Wilson guilty, Burke excused in NHL tampering investigation
Earlier today, we covered the tampering charges levied against Toronto Maple Leafs President Brian Burke by Vancouver Canucks GM Mike Gillis over a trade rumor Burke passed along on a Leafs TV draft video; one that Gillis vehemently labeled a fabrication.
We never viewed it as tampering. Bad form for a GM, sure, and a total nuisance for Gillis; just not tampering.
Neither did the NHL in its investigation of the matter, letting Burke's offense go unpunished.
However, earlier comments by Leafs Coach Ron Wilson about Vancouver's Henrik and Daniel Sedin(notes) were in fact found to be in violation of League tampering bylaws. The Leafs are going to pay the price for it.
From NHL deputy commissioner Bill Daly:
"Ron Wilson, Head Coach of the Toronto Maple Leafs, violated the provisions of NHL By-Law 15 relating to inappropriate public comments by speaking generally to his Club's potential interest in negotiating with Daniel and Henrik Sedin(notes) prior to such time as those players' existing contracts with Vancouver had expired. The League has imposed a fine on the Maple Leafs' organization as a result; (Ed. Note: Bob McKenzie of TSN has the fine at $25,000.)
"That after a thorough investigation of all the relevant facts and circumstances, the League has found no evidence whatsoever to support Vancouver's broader concerns that the Toronto Maple Leafs' organization may have engaged in any other conduct or activities vis-à-vis the Sedins that were in contravention of the League's rules or policies relating to tampering."
"That while unfortunate and inappropriate, the inclusion of a brief reference to the names of a pair of current Vancouver Canucks players in a television segment that aired once on Leafs TV last week did not constitute a tampering offense under League rules, and that no League action will be taken, or League sanction imposed on the Maple Leafs' organization as a result.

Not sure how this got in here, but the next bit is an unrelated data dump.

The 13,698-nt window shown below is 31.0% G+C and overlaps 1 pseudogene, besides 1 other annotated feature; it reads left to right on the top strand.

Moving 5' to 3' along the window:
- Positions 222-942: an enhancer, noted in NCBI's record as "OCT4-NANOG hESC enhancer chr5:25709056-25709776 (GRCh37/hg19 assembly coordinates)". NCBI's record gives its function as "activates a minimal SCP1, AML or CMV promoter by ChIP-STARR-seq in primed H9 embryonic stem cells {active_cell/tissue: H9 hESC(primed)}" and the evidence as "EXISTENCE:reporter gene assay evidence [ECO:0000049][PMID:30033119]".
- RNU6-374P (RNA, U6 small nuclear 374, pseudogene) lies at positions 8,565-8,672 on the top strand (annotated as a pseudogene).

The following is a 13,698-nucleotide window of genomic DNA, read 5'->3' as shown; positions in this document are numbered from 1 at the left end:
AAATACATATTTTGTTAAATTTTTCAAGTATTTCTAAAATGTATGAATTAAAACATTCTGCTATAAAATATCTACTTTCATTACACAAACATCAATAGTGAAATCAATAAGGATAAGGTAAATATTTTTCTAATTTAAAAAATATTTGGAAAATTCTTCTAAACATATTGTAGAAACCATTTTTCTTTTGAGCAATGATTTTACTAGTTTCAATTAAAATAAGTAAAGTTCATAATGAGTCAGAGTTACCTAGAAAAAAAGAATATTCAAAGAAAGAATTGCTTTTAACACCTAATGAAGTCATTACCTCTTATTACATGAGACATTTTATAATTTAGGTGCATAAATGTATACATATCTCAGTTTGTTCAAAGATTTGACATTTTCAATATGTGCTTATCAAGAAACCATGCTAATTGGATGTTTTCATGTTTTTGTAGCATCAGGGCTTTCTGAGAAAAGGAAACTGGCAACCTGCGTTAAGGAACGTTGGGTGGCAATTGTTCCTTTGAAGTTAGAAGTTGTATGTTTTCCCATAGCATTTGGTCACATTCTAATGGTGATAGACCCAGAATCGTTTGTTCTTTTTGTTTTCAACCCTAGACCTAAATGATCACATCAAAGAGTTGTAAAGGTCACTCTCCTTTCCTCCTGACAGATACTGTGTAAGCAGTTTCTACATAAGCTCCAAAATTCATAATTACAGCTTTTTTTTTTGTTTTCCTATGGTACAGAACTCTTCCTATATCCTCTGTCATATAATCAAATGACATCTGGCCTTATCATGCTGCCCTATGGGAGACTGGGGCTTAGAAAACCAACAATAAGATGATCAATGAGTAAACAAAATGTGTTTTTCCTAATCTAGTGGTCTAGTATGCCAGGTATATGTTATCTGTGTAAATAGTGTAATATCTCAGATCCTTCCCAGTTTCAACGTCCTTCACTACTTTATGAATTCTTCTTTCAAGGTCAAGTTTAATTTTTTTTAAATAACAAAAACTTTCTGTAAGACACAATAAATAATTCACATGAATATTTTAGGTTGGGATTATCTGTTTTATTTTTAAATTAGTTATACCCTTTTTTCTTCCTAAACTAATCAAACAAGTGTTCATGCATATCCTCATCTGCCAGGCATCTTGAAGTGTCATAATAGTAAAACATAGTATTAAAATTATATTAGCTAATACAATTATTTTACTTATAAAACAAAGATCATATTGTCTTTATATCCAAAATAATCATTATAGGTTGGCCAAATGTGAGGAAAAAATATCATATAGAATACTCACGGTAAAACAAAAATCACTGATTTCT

"The Maple Leafs have been advised that the League likely would impose discipline for any future inappropriate conduct on their part that may cause, or may reasonably be perceived to cause, damage to the Canucks' franchise, or its relationship with its existing players and/or employees.
The NHL finished by saying case closed, and keep your yaps shut, all of youz.
Leafs blog Pension Plan Puppets didn't exactly feel this was a federal case:
"I wonder how long the league had to stifle their laughs when they had to seriously deal with the accusations lobbied by the Canucks. After all. for the Leafs to commit such an egregious act bordering on a massive conspiracy, a team actually needs to care about the opposition. Somehow, I doubt anyone taking the Vancouver Canucks all that seriously."
The Wilson case was an obvious incident of tampering; His saying "there's a real possibility, I would think, that we would be going after the Sedins" before free agency began doesn't leave much to the imagination.
Gillis and the Canucks have to feel some vindication here; even if it's a fine instead of something more severe, and it's the lieutenant and not the big boss that was pinched.